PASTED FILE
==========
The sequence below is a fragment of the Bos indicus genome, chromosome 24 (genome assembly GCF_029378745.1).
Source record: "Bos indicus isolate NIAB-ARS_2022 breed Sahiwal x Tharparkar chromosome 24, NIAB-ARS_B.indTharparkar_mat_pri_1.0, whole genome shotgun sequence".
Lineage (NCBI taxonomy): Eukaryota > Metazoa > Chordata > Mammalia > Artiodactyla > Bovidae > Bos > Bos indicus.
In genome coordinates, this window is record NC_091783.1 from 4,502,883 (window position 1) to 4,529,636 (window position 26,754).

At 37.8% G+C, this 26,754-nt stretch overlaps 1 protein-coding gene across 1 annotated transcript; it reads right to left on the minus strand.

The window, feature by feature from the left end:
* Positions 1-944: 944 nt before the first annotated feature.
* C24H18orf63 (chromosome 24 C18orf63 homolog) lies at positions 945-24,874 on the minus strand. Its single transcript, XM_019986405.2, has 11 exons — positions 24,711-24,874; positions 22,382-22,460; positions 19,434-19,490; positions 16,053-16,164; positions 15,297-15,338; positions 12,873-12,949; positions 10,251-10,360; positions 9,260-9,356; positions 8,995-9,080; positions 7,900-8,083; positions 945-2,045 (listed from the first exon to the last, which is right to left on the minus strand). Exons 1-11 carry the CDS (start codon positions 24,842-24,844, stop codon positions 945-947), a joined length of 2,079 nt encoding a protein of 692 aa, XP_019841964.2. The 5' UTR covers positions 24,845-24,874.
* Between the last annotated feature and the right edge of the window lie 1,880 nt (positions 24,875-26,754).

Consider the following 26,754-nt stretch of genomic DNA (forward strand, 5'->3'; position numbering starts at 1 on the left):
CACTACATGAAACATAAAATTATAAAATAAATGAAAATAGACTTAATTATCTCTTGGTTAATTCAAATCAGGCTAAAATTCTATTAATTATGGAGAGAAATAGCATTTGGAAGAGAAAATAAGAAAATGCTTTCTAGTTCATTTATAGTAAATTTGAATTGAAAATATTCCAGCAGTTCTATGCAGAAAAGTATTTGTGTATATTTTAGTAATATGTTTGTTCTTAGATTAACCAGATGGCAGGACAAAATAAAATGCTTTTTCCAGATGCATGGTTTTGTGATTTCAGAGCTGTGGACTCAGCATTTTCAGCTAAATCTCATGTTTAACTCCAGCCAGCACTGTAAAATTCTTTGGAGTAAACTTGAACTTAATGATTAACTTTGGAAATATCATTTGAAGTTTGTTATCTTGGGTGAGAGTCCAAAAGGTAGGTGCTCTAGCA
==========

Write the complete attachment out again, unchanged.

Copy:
The sequence below is a fragment of the Bos indicus genome, chromosome 24 (genome assembly GCF_029378745.1).
Source record: "Bos indicus isolate NIAB-ARS_2022 breed Sahiwal x Tharparkar chromosome 24, NIAB-ARS_B.indTharparkar_mat_pri_1.0, whole genome shotgun sequence".
Lineage (NCBI taxonomy): Eukaryota > Metazoa > Chordata > Mammalia > Artiodactyla > Bovidae > Bos > Bos indicus.
In genome coordinates, this window is record NC_091783.1 from 4,502,883 (window position 1) to 4,529,636 (window position 26,754).

At 37.8% G+C, this 26,754-nt stretch overlaps 1 protein-coding gene across 1 annotated transcript; it reads right to left on the minus strand.

The window, feature by feature from the left end:
* Positions 1-944: 944 nt before the first annotated feature.
* C24H18orf63 (chromosome 24 C18orf63 homolog) lies at positions 945-24,874 on the minus strand. Its single transcript, XM_019986405.2, has 11 exons — positions 24,711-24,874; positions 22,382-22,460; positions 19,434-19,490; positions 16,053-16,164; positions 15,297-15,338; positions 12,873-12,949; positions 10,251-10,360; positions 9,260-9,356; positions 8,995-9,080; positions 7,900-8,083; positions 945-2,045 (listed from the first exon to the last, which is right to left on the minus strand). Exons 1-11 carry the CDS (start codon positions 24,842-24,844, stop codon positions 945-947), a joined length of 2,079 nt encoding a protein of 692 aa, XP_019841964.2. The 5' UTR covers positions 24,845-24,874.
* Between the last annotated feature and the right edge of the window lie 1,880 nt (positions 24,875-26,754).

Consider the following 26,754-nt stretch of genomic DNA (forward strand, 5'->3'; position numbering starts at 1 on the left):
CACTACATGAAACATAAAATTATAAAATAAATGAAAATAGACTTAATTATCTCTTGGTTAATTCAAATCAGGCTAAAATTCTATTAATTATGGAGAGAAATAGCATTTGGAAGAGAAAATAAGAAAATGCTTTCTAGTTCATTTATAGTAAATTTGAATTGAAAATATTCCAGCAGTTCTATGCAGAAAAGTATTTGTGTATATTTTAGTAATATGTTTGTTCTTAGATTAACCAGATGGCAGGACAAAATAAAATGCTTTTTCCAGATGCATGGTTTTGTGATTTCAGAGCTGTGGACTCAGCATTTTCAGCTAAATCTCATGTTTAACTCCAGCCAGCACTGTAAAATTCTTTGGAGTAAACTTGAACTTAATGATTAACTTTGGAAATATCATTTGAAGTTTGTTATCTTGGGTGAGAGTCCAAAAGGTAGGTGCTCTAGCA